* Expectations of more BOJ easing may weigh on yen
* But some see risk of further near-term pullback in dlr/yen
* Euro supported by view ECB will keep rates unchanged
By Masayuki Kitano
SINGAPORE, Jan 9 The dollar rose against the yen
on Wednesday after its retreat this week from a 2-1/2 year high
lured buyers who had been waiting for a chance to buy on dips,
with the outlook for more Japanese monetary easing expected to
weigh further on the yen.
The dollar was up 0.4 percent at 87.44 yen after
having slipped to an intraday low near 86.83 yen, its lowest in
nearly a week and a loss of about 1.9 percent from last Friday's
peak of 88.48 yen, which was its highest since July 2010.
"In terms of the drop that we saw in dollar/yen, there were
a lot of dollar buyers coming in," said Mitul Kotecha, head of
global foreign exchange strategy for Credit Agricole in Hong
"So there do seem to be some dollar buyers out there who
were looking for the dip in dollar/yen to pick it up," he said.
Still, the risk of a further near-term pullback in the
dollar cannot be ruled out, Credit Agricole's Kotecha said.
Possible support for the dollar lies at 86.54 yen, its intraday
low on Jan. 2, and a breach of that level could open the way for
a drop to around 85.90 yen, he added.
A trader for a Japanese bank in Bangkok said some short-term
traders seemed to be expecting a further pullback in the dollar
versus the yen, while longer-term traders appeared content to
buy the greenback on dips.
The euro rose about 0.5 percent to 114.42 yen,
but was still some distance away from an 18-month high of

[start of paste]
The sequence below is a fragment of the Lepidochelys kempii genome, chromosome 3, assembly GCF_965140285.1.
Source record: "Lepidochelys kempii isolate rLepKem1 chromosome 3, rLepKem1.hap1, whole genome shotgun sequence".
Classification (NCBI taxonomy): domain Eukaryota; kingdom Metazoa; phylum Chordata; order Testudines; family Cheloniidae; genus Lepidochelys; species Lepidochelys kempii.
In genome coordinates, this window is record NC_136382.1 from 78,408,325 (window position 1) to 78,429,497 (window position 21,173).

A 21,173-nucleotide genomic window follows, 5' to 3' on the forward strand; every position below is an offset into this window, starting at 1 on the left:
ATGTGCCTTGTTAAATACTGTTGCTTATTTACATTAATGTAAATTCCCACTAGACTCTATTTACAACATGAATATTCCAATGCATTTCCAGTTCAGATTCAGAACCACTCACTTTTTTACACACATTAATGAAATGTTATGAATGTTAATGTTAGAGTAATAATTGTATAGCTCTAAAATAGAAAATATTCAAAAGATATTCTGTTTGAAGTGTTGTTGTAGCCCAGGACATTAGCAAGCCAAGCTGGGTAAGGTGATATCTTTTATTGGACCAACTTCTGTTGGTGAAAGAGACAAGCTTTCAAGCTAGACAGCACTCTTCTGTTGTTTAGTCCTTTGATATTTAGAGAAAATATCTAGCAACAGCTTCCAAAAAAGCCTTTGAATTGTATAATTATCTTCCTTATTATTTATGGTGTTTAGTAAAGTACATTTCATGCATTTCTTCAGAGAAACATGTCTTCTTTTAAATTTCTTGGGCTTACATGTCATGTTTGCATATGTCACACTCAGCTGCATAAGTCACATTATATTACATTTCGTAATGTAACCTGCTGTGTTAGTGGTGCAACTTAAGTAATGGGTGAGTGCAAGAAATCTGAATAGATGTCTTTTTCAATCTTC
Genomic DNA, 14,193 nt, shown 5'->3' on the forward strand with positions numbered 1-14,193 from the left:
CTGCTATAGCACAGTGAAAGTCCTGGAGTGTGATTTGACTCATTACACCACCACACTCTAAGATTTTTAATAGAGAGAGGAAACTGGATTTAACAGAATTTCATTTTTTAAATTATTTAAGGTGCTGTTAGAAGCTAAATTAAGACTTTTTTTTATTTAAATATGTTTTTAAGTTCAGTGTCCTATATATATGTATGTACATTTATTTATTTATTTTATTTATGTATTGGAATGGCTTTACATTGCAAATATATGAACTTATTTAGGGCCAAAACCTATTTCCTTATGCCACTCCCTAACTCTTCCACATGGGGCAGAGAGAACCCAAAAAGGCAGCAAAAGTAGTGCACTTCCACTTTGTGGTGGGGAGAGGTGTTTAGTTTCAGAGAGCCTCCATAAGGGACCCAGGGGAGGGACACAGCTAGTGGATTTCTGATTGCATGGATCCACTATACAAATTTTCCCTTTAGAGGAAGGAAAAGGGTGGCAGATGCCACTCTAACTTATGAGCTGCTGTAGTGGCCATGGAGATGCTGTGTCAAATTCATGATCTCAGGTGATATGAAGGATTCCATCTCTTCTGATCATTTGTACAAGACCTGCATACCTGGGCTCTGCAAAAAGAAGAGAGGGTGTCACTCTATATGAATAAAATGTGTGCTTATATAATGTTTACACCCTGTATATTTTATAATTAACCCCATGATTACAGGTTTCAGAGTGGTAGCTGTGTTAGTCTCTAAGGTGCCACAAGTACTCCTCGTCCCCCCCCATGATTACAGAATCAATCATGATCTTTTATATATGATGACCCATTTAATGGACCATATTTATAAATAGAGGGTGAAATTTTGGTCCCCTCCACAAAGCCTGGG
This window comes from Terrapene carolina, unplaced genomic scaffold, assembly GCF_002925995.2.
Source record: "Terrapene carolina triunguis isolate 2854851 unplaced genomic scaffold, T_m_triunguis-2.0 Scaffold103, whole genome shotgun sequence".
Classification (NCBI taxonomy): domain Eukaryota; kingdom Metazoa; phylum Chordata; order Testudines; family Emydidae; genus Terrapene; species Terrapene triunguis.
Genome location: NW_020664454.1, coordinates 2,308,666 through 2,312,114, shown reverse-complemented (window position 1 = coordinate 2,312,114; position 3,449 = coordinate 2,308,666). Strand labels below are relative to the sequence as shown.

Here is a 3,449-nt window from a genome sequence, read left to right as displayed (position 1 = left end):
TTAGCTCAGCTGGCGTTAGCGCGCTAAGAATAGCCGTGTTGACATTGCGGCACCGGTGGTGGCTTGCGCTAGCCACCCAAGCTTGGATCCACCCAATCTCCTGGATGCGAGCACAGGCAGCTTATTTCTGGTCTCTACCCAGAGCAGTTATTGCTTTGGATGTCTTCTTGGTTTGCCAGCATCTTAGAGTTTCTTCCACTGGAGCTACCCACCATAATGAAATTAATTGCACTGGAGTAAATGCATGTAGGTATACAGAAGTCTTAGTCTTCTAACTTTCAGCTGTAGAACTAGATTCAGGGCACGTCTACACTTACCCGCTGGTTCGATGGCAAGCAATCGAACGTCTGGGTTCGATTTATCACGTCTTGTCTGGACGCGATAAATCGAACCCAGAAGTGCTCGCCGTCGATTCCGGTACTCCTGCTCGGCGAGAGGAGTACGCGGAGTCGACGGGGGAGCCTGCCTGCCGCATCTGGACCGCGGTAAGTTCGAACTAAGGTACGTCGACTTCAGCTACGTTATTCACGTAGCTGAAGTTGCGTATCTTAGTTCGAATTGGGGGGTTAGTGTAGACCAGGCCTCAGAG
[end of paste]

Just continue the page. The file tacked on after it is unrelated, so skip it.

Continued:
115.995 yen set on trading platform EBS on Jan. 2.
The dollar and the euro had come under pressure against the
yen earlier in the week as investors locked in profits in the
wake of their steep gains versus the Japanese currency over the
past couple of months.
At its peak against the yen on Friday, the dollar had gained
nearly 12 percent from its trough in early November, and traders
said the rally had been ready to pause for breath.
"Late last year, the yen sharply weakened in thin
conditions. If you had to take a market position, could you see
any reason to buy yen? No. So the yen was sold," said Kimihiko
Tomita, head of foreign exchange for State Street Global Markets
"But markets can't keep moving for weeks on the same
factors, even when the overall trend remains the same, so in the
short term, the yen started moving up again."
Japan's new government led by Prime Minister Shinzo Abe is
rushing this month to complete a new policy accord with the Bank
of Japan and an economic stimulus package that will be the first
test of whether he can deliver on his ambitious economic agenda
aimed at pulling the country out of deflation.
Sources familiar with the BOJ's thinking said the central
bank will likely adopt a 2 percent inflation target at its Jan.
21-22 rate review, double its current goal, and issue a
statement with the government pledging to pursue bold monetary
The BOJ will also consider easing monetary policy again this
month, with any easing likely to take the form of another
increase in its 101 trillion yen ($1.2 trillion) asset buying
and lending programme, the sources said.
The euro rose 0.1 percent against the dollar from late U.S.
levels, changing hands at $1.3092, with support at $1.30
holding after the European unit fell to a three-week low of
$1.2998 on EBS on Friday.
The euro is likely to be supported this week by expectations
that the European Central Bank will hold off on cutting interest
rates at its regular policy meeting on Thursday, although some
investors and economists believe cuts will come later this year.